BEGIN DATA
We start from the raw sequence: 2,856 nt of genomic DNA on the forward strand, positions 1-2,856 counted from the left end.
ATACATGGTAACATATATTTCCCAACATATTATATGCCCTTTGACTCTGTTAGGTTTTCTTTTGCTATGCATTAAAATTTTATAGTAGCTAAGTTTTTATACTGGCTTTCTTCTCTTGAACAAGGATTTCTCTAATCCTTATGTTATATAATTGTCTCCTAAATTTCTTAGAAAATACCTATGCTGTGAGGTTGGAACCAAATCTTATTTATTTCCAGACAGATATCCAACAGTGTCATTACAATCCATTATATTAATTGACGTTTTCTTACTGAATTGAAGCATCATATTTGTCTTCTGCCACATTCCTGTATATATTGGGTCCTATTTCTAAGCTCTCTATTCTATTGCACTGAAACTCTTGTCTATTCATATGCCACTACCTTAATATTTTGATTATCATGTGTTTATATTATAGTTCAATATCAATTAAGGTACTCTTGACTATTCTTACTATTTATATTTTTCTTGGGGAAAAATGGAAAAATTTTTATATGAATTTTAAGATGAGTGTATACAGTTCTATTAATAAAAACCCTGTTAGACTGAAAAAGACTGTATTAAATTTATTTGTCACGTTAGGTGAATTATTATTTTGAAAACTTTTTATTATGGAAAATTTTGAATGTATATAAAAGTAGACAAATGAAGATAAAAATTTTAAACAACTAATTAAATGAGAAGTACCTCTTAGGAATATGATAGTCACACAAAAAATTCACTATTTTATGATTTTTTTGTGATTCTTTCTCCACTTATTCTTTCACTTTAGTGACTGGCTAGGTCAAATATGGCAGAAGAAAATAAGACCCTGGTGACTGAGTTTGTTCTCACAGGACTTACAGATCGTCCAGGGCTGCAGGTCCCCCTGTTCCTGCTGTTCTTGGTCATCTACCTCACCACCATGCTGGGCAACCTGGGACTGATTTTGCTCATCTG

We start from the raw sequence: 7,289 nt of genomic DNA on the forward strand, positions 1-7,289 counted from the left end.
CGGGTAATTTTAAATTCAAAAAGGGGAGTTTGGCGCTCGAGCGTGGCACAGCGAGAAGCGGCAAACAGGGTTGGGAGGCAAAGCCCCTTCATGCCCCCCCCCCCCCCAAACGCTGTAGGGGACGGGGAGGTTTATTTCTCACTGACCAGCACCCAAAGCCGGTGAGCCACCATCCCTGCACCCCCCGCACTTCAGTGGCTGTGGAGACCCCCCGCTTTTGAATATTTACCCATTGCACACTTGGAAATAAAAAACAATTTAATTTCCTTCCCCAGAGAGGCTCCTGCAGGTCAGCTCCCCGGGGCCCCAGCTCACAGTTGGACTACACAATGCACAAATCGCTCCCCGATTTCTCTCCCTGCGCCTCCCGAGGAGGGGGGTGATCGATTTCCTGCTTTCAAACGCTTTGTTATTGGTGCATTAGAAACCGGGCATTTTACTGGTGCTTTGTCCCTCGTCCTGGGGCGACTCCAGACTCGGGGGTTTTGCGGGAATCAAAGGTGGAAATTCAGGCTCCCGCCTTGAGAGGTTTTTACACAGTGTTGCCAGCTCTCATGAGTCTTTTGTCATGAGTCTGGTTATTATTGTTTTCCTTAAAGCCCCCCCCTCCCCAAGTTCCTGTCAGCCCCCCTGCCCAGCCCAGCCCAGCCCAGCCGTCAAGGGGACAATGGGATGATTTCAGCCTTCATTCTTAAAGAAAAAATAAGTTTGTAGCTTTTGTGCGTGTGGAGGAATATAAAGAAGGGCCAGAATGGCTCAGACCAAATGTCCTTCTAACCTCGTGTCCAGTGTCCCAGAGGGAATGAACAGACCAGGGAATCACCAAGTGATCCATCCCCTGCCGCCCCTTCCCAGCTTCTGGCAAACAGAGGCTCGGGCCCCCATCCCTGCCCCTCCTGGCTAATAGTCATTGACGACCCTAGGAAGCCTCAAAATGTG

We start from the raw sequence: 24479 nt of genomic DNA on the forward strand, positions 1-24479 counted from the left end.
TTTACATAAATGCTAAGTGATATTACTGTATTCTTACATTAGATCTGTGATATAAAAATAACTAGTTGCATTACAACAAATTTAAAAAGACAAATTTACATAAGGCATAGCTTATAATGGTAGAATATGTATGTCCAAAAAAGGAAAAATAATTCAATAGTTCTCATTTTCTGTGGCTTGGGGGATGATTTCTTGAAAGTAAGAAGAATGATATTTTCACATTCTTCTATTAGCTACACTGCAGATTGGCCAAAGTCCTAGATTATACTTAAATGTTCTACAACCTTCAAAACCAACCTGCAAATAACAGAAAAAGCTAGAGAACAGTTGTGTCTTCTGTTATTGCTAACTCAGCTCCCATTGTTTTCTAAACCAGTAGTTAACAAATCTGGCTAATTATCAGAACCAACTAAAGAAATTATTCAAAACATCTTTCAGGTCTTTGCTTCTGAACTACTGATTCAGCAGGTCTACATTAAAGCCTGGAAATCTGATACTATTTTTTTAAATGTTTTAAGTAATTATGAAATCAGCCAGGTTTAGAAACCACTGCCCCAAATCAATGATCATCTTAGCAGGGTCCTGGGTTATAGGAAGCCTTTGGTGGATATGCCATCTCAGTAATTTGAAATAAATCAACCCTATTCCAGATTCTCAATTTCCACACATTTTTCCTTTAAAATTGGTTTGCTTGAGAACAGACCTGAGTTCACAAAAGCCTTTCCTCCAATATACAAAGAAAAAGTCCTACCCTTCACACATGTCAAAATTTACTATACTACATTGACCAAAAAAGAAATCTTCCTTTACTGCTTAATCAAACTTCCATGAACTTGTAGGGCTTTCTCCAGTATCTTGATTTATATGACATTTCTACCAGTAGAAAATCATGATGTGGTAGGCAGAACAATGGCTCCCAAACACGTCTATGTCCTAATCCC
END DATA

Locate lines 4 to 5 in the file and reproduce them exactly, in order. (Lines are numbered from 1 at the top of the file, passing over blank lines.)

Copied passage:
CGGGTAATTTTAAATTCAAAAAGGGGAGTTTGGCGCTCGAGCGTGGCACAGCGAGAAGCGGCAAACAGGGTTGGGAGGCAAAGCCCCTTCATGCCCCCCCCCCCCCCAAACGCTGTAGGGGACGGGGAGGTTTATTTCTCACTGACCAGCACCCAAAGCCGGTGAGCCACCATCCCTGCACCCCCCGCACTTCAGTGGCTGTGGAGACCCCCCGCTTTTGAATATTTACCCATTGCACACTTGGAAATAAAAAACAATTTAATTTCCTTCCCCAGAGAGGCTCCTGCAGGTCAGCTCCCCGGGGCCCCAGCTCACAGTTGGACTACACAATGCACAAATCGCTCCCCGATTTCTCTCCCTGCGCCTCCCGAGGAGGGGGGTGATCGATTTCCTGCTTTCAAACGCTTTGTTATTGGTGCATTAGAAACCGGGCATTTTACTGGTGCTTTGTCCCTCGTCCTGGGGCGACTCCAGACTCGGGGGTTTTGCGGGAATCAAAGGTGGAAATTCAGGCTCCCGCCTTGAGAGGTTTTTACACAGTGTTGCCAGCTCTCATGAGTCTTTTGTCATGAGTCTGGTTATTATTGTTTTCCTTAAAGCCCCCCCCTCCCCAAGTTCCTGTCAGCCCCCCTGCCCAGCCCAGCCCAGCCCAGCCGTCAAGGGGACAATGGGATGATTTCAGCCTTCATTCTTAAAGAAAAAATAAGTTTGTAGCTTTTGTGCGTGTGGAGGAATATAAAGAAGGGCCAGAATGGCTCAGACCAAATGTCCTTCTAACCTCGTGTCCAGTGTCCCAGAGGGAATGAACAGACCAGGGAATCACCAAGTGATCCATCCCCTGCCGCCCCTTCCCAGCTTCTGGCAAACAGAGGCTCGGGCCCCCATCCCTGCCCCTCCTGGCTAATAGTCATTGACGACCCTAGGAAGCCTCAAAATGTG

We start from the raw sequence: 24479 nt of genomic DNA on the forward strand, positions 1-24479 counted from the left end.